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Review: The Band that Played On, Steve Turner

the band that played onEveryone who has heard about the tragedy of the Titanic, or watched the film, probably remembers that the band kept on playing even as the ship sank into the ocean. They gave their lives so that people would remain calm and get on the boats in an orderly fashion. Nearly everyone who survived remembered the band, and we know that none of them survived, so the story certainly seems plausible. In this book, Turner looks at the men in the band – W. Hartley, C. Krins, R. Bricoux, W.T. Brailey, J. Woodward, J.F. Clarke, J.L. Hume, and P.C. Taylor – and considers both their lives before the disaster and the role they may have played in the final moments of the ship’s sinking.

I’ve never heard anything much about the musicians on the Titanic beyond the fact that they died playing. Like everyone else of my age, I’ve seen the film (twice in theaters) and their story is certainly a sad and noble one. Turner takes us behind the scenes with this book and looks at how exactly each man got on the Titanic. Who was waiting for them when they returned from the ship? How did each man become a musician? Were they career musicians or were they just building experience for greater things? These are all questions he seeks to answer.

He also considers the day of the sinking itself, thinking about what songs the men played, how two bands fit together into one for the final moments, and why they might have chosen to play. They could have been ordered to by the bandmaster, or they might have decided to carry on as one, knowing that they were unlikely to have a priority place on the available lifeboats anyway.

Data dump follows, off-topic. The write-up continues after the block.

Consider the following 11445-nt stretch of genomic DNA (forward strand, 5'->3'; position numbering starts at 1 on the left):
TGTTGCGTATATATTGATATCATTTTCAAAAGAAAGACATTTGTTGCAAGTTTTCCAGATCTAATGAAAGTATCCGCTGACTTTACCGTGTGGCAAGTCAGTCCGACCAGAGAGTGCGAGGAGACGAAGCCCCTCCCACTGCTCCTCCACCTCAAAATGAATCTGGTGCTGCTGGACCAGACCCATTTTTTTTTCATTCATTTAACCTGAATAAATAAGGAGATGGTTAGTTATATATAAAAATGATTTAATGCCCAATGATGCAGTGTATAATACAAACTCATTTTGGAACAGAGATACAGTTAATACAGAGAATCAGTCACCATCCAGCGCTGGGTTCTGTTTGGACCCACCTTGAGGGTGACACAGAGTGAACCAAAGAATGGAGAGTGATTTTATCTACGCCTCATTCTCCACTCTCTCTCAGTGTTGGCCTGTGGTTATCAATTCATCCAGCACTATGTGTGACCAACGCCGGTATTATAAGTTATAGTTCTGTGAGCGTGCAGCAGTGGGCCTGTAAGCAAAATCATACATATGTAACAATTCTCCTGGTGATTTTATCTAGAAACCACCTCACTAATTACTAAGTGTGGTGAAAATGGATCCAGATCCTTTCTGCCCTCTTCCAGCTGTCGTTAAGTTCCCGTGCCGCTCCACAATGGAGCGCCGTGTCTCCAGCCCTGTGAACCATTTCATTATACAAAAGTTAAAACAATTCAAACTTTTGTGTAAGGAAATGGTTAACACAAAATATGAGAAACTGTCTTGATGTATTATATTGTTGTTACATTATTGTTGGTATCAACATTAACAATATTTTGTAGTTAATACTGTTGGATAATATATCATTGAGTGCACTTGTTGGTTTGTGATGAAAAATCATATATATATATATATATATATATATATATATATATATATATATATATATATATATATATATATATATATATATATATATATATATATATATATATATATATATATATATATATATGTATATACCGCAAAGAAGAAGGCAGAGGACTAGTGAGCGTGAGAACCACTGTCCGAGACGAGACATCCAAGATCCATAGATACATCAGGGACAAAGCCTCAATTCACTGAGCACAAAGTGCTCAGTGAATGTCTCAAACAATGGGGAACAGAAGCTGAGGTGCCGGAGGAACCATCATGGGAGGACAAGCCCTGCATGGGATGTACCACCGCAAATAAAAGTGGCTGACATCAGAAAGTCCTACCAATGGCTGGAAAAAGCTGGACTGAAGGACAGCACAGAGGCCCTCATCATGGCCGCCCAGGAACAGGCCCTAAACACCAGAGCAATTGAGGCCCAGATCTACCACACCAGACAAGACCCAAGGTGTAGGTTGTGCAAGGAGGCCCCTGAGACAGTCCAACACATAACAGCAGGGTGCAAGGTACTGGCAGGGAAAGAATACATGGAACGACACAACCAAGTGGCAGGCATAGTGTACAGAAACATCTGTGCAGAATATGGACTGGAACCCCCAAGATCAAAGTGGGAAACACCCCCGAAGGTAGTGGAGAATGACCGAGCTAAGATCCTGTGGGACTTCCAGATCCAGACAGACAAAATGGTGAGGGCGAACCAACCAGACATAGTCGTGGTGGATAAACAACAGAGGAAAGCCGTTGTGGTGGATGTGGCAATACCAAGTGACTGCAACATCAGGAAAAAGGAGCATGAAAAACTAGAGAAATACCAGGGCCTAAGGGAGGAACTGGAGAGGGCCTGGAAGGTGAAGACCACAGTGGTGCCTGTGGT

Lastly, Turner also looks at the aftermath of the disaster, and how these particular men’s deaths affected their families. The White Star Line, who owned the ship, did have to pay money out to the employees’ families, but who it went to was a matter up for debate in many of the men’s families.

Overall, The Band that Played On was a worthy, deeper look at these eight men, and a very good choice of read for people who are interested in further information about the Titanic and the people who actually ran the boat.

All book links to external sites are affiliate links. I received this book for free for review.

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